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Wouldn’t You Like to Be a Prepper Too?

By Hildie Westenhaver

I’ve always been a fan of preparedness stuff my whole life. Even as a newlywed I made sure we had part of our closet set aside for food storage. I’ve been the Ward Preparedness Specialist a couple of times and it’s one of my favorite topics to discuss. I realize that I’m kind of unique in that respect. Most people DO NOT want to hear about preparedness of any sort. Try to mention a year-supply and they will suddenly find a reason to disappear.

Last Sunday I was asked to circulate a sign-up list for a new preparedness group in our ward. This preparedness group—not led by me, I should mention—will focus on whatever the members would like: gardening, canning, water storage, foraging, you name it.   As I poked my head into the Young Women’s classroom, the president said, “let’s just have everyone raise their hands who’s interested in Preparedness.” I wrote down the names of the women who were interested and paused. “Ok, everyone else,” I said, “when the world ends don’t come to my house. I’m going to remind you that you weren’t interested in preparedness right before I slam the door in your face.” Everyone laughed as I left the room.

I wasn’t joking. If you know what you’re supposed to do but don’t do it, I’m not bailing you out. Sorry, foolish virgin.

So what gives? We’re supposed to be prepared. Whether it’s by getting an education or life insurance or paying off debts or whatever. So many people just don’t care. And so many people don’t do anything.

Interestingly enough in the three days since an ebola case was announced in Texas, the state where I live, I’ve had several people call and text me about food and water preparedness. I’ve also talked to a couple of friends who refuse to think that ebola will change anything and are trying extra hard NOT to prepare right now. I guess to show that they’re not hysterical.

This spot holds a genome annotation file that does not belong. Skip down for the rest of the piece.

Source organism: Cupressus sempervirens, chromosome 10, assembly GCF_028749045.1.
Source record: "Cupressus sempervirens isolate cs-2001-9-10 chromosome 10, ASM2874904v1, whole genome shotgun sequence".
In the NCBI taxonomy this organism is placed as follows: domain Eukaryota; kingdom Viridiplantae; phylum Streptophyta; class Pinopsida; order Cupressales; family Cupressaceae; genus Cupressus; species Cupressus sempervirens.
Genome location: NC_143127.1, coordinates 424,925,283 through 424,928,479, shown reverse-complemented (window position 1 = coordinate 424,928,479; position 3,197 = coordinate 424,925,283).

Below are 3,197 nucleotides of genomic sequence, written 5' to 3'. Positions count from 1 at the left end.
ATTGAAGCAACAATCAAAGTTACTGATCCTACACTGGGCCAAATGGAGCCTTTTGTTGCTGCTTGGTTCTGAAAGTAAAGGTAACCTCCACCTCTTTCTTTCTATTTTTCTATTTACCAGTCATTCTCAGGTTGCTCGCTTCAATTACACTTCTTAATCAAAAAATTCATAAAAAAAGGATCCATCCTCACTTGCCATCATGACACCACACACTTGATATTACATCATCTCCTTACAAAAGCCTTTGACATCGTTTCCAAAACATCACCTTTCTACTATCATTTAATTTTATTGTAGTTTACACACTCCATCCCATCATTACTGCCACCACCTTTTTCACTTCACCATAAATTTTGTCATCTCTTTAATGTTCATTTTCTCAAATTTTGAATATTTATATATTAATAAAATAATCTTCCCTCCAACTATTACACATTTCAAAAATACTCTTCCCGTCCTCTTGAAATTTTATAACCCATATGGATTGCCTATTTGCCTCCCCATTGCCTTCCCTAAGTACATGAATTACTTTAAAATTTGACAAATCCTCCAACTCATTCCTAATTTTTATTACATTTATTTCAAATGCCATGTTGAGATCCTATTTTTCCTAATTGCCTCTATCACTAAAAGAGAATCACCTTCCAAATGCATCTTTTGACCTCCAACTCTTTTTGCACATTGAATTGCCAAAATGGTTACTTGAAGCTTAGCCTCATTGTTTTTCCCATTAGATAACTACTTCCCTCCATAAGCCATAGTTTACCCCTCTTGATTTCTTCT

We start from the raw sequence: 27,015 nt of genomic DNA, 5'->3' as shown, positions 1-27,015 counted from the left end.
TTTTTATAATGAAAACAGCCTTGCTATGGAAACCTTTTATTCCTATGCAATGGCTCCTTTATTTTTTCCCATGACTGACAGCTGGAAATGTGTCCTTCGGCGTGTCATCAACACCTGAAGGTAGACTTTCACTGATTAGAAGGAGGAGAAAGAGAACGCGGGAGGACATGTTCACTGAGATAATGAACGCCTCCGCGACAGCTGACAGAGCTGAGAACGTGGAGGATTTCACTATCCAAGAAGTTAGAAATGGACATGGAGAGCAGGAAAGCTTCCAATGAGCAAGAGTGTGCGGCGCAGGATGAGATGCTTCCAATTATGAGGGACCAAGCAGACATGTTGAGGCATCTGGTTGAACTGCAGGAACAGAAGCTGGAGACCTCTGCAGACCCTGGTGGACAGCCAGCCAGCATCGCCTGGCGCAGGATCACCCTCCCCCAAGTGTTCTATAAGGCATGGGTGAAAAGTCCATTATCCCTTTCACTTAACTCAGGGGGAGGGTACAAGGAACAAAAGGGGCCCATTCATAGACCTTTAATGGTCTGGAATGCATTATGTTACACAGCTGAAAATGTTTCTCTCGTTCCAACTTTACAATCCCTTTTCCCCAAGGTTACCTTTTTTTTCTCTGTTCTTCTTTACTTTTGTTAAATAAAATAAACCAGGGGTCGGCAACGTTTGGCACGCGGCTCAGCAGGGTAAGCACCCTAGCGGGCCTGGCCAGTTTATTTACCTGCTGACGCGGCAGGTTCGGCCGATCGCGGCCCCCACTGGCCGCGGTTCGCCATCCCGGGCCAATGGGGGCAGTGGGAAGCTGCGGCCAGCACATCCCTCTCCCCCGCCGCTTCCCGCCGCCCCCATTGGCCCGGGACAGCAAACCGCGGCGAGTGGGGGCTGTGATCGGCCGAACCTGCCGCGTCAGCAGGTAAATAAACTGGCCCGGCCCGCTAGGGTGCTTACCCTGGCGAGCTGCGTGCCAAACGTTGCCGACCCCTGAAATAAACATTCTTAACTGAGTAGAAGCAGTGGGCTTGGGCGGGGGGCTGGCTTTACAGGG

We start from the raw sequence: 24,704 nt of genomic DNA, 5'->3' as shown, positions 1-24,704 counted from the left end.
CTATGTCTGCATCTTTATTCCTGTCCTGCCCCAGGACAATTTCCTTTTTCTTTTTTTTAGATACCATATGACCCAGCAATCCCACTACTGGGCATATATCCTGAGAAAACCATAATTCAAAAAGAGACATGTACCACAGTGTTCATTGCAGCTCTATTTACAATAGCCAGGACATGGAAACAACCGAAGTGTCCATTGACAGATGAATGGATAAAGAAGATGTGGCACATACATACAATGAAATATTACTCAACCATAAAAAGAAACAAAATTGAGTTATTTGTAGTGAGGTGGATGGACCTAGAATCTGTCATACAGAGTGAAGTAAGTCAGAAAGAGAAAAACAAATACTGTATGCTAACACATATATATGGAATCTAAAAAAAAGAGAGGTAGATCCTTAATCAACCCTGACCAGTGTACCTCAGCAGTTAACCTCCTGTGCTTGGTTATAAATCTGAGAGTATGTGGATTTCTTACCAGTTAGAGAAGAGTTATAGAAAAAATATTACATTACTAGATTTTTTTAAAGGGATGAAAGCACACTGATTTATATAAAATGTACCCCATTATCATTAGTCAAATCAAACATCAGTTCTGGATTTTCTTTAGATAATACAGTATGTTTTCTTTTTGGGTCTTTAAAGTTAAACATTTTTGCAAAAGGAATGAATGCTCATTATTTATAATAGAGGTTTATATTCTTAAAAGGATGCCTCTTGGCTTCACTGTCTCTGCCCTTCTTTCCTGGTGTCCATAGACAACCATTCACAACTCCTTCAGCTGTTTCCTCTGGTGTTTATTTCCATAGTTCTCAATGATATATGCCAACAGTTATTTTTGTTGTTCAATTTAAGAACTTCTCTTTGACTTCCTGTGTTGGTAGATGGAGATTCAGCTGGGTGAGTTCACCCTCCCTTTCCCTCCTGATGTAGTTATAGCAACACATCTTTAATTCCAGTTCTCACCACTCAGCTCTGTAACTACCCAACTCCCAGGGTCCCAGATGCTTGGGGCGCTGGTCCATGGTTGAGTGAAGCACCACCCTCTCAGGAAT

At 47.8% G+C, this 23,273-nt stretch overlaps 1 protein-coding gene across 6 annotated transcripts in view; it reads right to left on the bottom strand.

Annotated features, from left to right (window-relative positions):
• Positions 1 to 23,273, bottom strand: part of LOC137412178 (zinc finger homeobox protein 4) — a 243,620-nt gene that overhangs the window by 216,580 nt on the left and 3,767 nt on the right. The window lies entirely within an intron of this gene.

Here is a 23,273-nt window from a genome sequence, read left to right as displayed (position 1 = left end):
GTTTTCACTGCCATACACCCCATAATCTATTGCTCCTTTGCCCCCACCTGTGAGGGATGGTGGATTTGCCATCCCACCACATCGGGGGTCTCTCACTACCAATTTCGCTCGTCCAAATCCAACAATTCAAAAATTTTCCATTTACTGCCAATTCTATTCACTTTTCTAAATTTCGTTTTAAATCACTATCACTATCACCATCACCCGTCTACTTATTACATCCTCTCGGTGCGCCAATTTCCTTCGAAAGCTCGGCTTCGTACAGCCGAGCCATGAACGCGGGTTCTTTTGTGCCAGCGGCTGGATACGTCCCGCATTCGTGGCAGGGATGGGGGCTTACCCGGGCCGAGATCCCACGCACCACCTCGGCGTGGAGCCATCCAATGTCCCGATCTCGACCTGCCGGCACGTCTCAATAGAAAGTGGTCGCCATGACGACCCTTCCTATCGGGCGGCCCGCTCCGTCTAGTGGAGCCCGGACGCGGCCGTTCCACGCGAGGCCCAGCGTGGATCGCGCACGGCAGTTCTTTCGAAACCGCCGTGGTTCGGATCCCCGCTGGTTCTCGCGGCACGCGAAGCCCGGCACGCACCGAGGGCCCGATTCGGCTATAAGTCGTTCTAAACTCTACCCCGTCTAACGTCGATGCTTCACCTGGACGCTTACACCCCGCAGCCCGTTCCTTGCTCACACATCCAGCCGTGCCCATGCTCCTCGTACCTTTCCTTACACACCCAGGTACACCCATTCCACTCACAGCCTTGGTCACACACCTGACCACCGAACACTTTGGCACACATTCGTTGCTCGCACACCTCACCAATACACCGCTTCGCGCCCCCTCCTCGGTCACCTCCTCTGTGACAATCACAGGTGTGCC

Ebola or not I just look around. This earth is in turmoil. Politically and socially things are in a sad state, but the Earth itself seems sick; like an old lady who is simply old and feeble. We haven’t treated her very well and I think she’s fed up.

So to me, extra preparedness is a smart move right now. But I feel like the only one.

What are your thoughts on temporal preparedness? Do you feel like it’s becoming a more important issue ? Is it too overwhelming to even think about? Do you think being spiritually prepared is enough? Or do you think of you’re prepared spiritually, you will feel inspired to prepare temporally too? Why do you feel it’s important (or not) to prepare for hard times ahead? Will there even be hard times ahead or are people making mountains out of molehills?


About Hildie Westenhaver

(Blog Team) was born and raised in Detroit, but is happy to call Austin, TX home now. She majored in Art History and Geography at BYU and graduated a week before having her first baby. There have been five more babies since then. Hildie is an avid baker and tries to fatten up the people she loves.

35 thoughts on “Wouldn’t You Like to Be a Prepper Too?”

  1. I have 9 months of food storage and a month of water. We don't have a basement or spare room, and I don't know where to stuff anymore. (Do I discard our holiday ornaments and garland to make space for more?) I worry I don't know how to cook without electricity…

    I also worry I am not prepared in the right way. Under what scenario would I be grinding wheat for my own bread for a year? Let alone I don't have a year of yeast unless I

  2. Premature reply.

    Unless I have refrigeration for that year.

    And for some reason I expect I'd end up taking all the food to the ward bishop for distribution leaving my family to starve once we've fed everyone in the entire city.

  3. I think that our number one priority is to prepare ourselves spiritually, so we can return to our Father in Heaven. That being said, we HAVE to be intelligent and prepare, not in a mass panic, but as our Prophets and other Leaders have taught us.
    Have some food storage (at least a 3 month supply of water, and food, and fuel, in case of our down times in life. We have faced many times of under employment and times between jobs (that don't pay much ever!) and we have been so grateful that we had things to eat.